Tigerwood Specs

Tigerwood is superior to bamboo, teak, cedar, and redwood decking and not just because of its attractive looks.

This Brazilian hardwood decking option raises the bar in terms of longevitiy. Known to last over 30 years, Tigwerwood decking can resist mold, decay, and termites with ease without chemical treatments. Also, with a Janka hardness rating of 1850, Tigerwood is solid under foot and resists splinters.

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Description Tigerwood features reddish-browns, light to rusty orange, with dark brown streaks and spots. Grain can be irregular and interlocked with alternating layers of hard and soft wood. Texture is medium.
Weight is 59lbs per cu. ft.
Country of Origin South America
Botanical Name Astronium Fraxinifolium or Astronium Lecointei
Other Names Brazilian Koa, Goncalo Alves, Zebrawood, Urunday-Para, Mura, Bois De Zebre, Chibatao, Guarita, Aderno
Mechanical Properties Strong in all categories and is not used in steam bending.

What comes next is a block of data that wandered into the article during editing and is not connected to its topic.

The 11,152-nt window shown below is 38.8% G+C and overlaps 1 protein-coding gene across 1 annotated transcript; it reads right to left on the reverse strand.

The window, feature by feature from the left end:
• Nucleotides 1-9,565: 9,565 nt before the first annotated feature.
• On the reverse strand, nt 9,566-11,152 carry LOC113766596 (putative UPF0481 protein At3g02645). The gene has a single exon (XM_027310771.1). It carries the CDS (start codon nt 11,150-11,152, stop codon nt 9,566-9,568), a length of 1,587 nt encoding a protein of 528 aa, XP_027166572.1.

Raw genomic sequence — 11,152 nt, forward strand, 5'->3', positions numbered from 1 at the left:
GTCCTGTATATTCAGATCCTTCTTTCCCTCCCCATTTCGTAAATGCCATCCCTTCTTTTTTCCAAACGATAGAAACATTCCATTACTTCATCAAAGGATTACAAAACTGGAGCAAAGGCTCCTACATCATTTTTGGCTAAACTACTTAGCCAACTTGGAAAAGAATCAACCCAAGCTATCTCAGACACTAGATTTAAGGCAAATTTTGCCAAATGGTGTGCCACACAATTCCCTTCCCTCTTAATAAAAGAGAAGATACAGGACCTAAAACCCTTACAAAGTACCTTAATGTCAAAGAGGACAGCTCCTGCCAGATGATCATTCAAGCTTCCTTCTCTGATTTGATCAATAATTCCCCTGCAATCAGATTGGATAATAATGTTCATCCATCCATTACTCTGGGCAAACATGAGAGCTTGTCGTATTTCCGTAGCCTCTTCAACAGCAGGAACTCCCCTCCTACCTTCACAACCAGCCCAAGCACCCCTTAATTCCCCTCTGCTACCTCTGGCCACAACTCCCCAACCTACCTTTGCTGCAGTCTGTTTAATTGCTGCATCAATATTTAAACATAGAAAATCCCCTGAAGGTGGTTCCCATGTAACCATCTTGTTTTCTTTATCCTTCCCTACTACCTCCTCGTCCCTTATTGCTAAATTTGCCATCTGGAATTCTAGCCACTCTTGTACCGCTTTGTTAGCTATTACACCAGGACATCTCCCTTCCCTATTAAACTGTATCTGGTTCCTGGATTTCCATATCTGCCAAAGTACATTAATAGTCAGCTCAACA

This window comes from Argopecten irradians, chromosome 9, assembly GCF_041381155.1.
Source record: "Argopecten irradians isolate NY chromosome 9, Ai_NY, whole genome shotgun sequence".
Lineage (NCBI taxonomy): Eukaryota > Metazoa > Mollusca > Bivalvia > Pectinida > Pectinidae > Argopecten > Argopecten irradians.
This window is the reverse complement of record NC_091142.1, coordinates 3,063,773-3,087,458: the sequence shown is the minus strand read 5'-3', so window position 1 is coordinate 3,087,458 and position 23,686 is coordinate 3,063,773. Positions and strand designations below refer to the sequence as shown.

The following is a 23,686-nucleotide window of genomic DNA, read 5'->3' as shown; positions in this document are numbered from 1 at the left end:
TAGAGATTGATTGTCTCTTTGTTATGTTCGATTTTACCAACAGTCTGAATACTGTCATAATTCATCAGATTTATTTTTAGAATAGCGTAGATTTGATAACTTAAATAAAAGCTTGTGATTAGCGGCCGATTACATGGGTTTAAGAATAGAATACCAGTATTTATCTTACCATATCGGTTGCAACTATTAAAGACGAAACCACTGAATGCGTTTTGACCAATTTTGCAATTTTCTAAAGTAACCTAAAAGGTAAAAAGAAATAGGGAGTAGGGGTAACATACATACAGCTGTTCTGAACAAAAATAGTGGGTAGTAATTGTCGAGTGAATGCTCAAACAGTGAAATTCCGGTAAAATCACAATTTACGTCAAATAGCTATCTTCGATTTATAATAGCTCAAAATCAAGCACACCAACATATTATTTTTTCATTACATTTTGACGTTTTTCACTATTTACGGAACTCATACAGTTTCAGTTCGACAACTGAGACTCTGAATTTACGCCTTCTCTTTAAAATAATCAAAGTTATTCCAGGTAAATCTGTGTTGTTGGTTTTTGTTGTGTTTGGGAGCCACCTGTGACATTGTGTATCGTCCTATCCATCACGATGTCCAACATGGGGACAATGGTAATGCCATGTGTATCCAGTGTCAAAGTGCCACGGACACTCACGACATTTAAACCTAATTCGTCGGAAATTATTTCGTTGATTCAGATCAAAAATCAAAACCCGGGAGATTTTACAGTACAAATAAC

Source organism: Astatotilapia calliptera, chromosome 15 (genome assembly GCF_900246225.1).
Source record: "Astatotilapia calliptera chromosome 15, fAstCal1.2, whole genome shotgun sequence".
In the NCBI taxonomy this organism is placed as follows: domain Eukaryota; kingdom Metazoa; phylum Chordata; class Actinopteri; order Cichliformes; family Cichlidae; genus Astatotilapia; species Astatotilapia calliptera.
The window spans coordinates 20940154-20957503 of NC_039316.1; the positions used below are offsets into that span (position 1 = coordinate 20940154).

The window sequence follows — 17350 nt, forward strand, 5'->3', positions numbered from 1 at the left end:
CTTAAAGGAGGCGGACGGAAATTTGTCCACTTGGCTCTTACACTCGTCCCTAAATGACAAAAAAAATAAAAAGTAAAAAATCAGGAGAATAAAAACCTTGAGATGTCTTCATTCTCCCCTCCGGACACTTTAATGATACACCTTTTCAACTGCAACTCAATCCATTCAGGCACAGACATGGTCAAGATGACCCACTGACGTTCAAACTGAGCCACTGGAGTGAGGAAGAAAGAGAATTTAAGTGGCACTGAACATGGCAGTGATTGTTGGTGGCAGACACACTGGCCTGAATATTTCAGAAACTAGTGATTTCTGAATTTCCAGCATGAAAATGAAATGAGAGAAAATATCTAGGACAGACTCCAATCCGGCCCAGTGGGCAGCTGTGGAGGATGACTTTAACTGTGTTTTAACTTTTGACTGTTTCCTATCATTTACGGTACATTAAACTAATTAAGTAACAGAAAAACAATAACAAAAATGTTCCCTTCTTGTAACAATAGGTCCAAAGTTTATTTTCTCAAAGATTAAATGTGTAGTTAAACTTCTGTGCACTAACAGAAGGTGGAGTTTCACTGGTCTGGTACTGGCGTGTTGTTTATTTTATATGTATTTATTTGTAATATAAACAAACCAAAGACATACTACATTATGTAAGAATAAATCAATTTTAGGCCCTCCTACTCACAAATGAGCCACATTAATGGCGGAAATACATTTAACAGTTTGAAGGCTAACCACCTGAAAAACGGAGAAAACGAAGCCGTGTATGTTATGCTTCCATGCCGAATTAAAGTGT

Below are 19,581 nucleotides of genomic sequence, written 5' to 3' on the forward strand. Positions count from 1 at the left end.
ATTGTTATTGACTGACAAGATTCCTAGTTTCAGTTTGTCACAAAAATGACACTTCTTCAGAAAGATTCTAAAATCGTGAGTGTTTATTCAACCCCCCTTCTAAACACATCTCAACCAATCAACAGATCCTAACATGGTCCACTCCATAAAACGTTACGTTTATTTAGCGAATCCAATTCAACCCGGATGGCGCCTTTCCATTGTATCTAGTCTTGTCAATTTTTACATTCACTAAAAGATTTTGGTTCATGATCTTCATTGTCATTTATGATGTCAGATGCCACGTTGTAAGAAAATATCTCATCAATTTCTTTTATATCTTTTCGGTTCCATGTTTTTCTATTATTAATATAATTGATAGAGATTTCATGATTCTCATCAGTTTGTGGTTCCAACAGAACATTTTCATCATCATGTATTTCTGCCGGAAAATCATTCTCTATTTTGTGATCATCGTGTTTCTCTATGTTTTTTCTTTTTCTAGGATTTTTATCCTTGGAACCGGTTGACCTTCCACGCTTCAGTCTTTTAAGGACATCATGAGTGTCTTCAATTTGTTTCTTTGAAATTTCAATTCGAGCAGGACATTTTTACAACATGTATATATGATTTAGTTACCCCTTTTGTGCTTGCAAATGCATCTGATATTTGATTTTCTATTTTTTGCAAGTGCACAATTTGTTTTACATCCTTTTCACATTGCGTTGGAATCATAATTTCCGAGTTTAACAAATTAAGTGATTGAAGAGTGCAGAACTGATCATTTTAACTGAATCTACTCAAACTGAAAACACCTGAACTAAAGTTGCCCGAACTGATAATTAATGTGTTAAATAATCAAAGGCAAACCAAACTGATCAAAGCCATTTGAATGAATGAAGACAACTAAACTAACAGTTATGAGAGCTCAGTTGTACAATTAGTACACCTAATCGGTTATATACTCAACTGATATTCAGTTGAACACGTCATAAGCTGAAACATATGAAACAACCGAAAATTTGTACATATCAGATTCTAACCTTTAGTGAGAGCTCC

Janka 1850
Working Properties Easier to work with than ipe. Moderate blunting effect on cutters. Reduced angle cutting is required due to hard and soft layers and irregular grain. Pre-drilling is required for nailing, but holds screws well. Glues easily and finishes with a high natural polish.
Durability Highly durable and resistant to mold, decay, and termites. Not subject to beetle attack. Extremely resistant to preservative treatment.
Seasoning Should be air dried slowly. Difficult to dry with strong tendency to warp and check. Small movement.
Uses Used for interior hardwood flooring and exterior decking. High-class furniture and cabinetmaking, fancy goods and decorative work. Excellent for turning. Sliced veneers used in architectural paneling and face veneering.
Comments Although sometimes called "Zebrawood", true Zebrawood is a different species.

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